Ohio ranks below the national average both in highway fatalities and alcohol-related road deaths, according to the National Highway Safety Administration. But state safety officials are concerned about the high rate of teens who die in car crashes and are taking steps to reverse the number.

“One of the single best laws we have prohibits drivers under 18 from using any electronic wireless device while they’re on the road,” says spokeswoman Valerie Luptak of Ohio Driver Training. “No talking, reading or texting while driving. We’ve had that in place almost four years now. The threat of losing your license over sending a text makes a big difference in changing behavior and following safe driving habits.”

To further protect teen drivers, the state has set a driving curfew from midnight to 6 a.m. for drivers 18 and younger unless they’re going to a job or driving home from one, Luptak says. In addition, teen drivers can lose their license if they drop out of school or are habitually absent.

Ohio Driver Safety Ranking

12th in the U.S.
About Our Data

The driver safety table shows the different safety factors that contribute to your state's overall safety rank (in the green box). The overall safety ranking and the National Ranking column scores in each category (including crash fatality rates) are from safest to most dangerous, with 1st being the safest and 51st the least safe.

How did we create the safety rankings?

We created a traffic safety ranking of all US states plus the District of Columbia by combining data from the National Highway Traffic Safety Administration and the Insurance Institute for Highway Safety. We looked at fatality rates by distance traveled as well as by population and gave more weight to behaviors that were riskier and preventable (i.e., drunk driving, not using a seat belt), as well as to accidents that involved more than one party (i.e., multi-vehicle).

Driver Safety Profile Number of Fatalities Fatality Rate

The fatality rate is the rate per one billion vehicle miles traveled, except for pedestrian and bicyclist fatality measures, which are per measured per a population of 100,000.

Ranking
(National)

Rankings are in order of safest to least safe. A state with the lowest fatality rate would be the safest, and thus ranked #1.

Drunk Driving-Related Fatalities 267 2.37 6th
Speeding-Related Fatalities 273 2.42 12th
Passenger Vehicle Unrestrained Fatalities 352 3.12 22nd
Unhelmeted Motorcycle Fatalities 87 0.77 31st
Multiple Vehicle Fatalities 442 3.92 18th
Pedestrian Fatalities 85 0.73 8th
Bicyclist Fatalities 19 0.16 27th
Total Vehicle Fatalities 989 8.77 9th

Sources: National Highway Traffic Safety Administration, Insurance Institute for Highway Safety

Ohio: Protecting You from Injury on the Road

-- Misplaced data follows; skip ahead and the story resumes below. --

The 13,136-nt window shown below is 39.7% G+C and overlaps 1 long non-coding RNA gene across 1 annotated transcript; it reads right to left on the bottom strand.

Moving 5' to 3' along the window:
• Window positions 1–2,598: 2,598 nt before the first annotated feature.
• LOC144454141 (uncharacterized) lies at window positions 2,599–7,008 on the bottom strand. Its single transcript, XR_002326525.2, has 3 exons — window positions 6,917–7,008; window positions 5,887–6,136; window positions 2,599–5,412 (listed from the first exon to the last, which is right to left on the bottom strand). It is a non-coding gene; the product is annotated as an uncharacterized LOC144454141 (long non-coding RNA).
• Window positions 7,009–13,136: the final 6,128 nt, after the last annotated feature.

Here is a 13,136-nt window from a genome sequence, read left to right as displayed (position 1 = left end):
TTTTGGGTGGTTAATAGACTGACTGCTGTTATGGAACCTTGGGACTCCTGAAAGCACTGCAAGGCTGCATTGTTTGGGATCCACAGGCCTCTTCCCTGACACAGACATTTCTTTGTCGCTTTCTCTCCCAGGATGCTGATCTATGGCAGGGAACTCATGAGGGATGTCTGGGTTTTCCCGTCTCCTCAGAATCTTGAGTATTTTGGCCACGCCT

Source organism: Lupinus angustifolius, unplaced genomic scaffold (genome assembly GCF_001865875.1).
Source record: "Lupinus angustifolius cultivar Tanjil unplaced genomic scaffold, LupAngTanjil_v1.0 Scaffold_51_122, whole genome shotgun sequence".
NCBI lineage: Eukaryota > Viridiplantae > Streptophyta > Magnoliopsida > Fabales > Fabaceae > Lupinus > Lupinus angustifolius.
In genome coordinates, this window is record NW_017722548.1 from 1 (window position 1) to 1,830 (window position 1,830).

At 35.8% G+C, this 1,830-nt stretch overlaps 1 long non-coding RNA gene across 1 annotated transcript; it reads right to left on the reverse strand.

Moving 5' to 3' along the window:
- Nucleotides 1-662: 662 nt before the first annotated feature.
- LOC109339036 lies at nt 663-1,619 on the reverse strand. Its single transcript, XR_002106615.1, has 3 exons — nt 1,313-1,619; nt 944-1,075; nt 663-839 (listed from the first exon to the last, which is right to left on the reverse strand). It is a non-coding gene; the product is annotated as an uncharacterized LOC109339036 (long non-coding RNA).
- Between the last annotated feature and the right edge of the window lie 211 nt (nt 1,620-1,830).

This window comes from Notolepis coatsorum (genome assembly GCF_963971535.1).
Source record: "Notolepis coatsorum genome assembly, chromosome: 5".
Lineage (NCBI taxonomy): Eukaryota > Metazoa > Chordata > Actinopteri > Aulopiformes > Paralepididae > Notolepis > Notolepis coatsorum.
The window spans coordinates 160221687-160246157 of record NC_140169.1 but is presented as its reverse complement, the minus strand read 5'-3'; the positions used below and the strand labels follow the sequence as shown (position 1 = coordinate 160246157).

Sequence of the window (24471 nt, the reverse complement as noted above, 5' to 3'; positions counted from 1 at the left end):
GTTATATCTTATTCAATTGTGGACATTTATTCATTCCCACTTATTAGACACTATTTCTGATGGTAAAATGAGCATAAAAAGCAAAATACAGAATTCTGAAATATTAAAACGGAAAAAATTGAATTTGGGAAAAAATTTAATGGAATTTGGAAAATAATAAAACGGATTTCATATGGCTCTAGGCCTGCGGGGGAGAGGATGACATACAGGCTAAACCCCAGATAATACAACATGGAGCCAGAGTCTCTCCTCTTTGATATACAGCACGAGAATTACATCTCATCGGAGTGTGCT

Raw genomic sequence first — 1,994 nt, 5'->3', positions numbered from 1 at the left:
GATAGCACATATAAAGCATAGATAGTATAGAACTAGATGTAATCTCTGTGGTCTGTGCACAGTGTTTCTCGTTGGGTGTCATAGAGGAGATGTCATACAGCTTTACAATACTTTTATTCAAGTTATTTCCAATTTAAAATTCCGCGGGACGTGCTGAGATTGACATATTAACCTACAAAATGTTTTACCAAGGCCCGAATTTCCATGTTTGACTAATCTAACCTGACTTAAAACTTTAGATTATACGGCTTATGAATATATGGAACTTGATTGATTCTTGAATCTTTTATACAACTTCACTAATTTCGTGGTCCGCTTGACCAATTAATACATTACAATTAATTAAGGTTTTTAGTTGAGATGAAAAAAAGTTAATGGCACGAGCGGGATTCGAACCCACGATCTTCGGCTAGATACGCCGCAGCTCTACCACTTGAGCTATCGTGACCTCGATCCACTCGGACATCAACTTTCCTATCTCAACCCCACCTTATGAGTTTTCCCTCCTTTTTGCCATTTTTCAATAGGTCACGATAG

Advocates for Highway and Auto Safety gives Ohio a yellow “caution” rating for gaps in optimal traffic safety laws. It urges the state to require all motorcyclists to wear helmets, for example, and to pass laws enabling police and the highway patrol to pull over cars where people aren’t buckled up.

On the public education front, Ohio Driver Safety prepares safety videos and training materials to help save lives among teen drivers. It also leads safety campaigns around bicycle safety, impaired driving, rural driving, snowmobiles/ATVs and winter driving, among other things, according to Luptak.

Statewide efforts to increase highway safety and curb drunk driving are also bearing fruit, she says: fatal car crashes in Ohio over the last year are now 10 percent lower than the national average.

Safe Driving Laws – Ohio

  Requirement State Law Details
Mandatory seatbelts Required of driver and all front-seat passengers. $30 fine.
Child passenger safety Kids 8 and younger must ride in safety seats, unless at least 4’9″.
Driving under the influence (DUI) Referred to as an OVI (operating a vehicle under the influence) in Ohio. You can be arrested for a DUI if you have 0.08 percent blood alcohol content (the federal limit). Penalties include up to six months in jail and fines of $1,000 for the first DUI and increase for subsequent convictions.
Ignition interlock after DUI Partial Required after third offense.
Talking on cell or texting while driving Partial Texting banned. Drivers under 18 may not use cell phones.
Protections for young drivers No driving from midnight to 6 a.m. unless for work or with a parent. Drivers under 18 can transport only one non-family member.
Motorcycle helmet law Partial Eyewear protection required. Helmets required for all drivers, as well as riders 18 and under and people who have had their license less than a year.
Bicycle helmet law No statewide law.

Sources: Governors Highway Safety Association and National Highway Traffic Safety Administration

Car Insurance Resources for Ohio Residents

Consumer Affairs Ohio Department of Insurance

Auto insurance toolkit, consumer rights and auto-insurance publications.

Digest of Ohio Motor Vehicle Laws

Handbook for new drivers preparing to take the state’s licensing test.

Guide to Automobile Insurance

Consumer guide to comparison shopping for auto insurance, types of coverage, available discounts and contact information for the Ohio Department of Insurance.

Minimum Auto Insurance Requirements

Ohio law outlines specific levels of coverage to register a vehicle, outline in this consumer resource produced by the state’s Department of Insurance.

Ohio Department of Public Safety

Guide to the consequences for driving without insurance, including penalties and fines.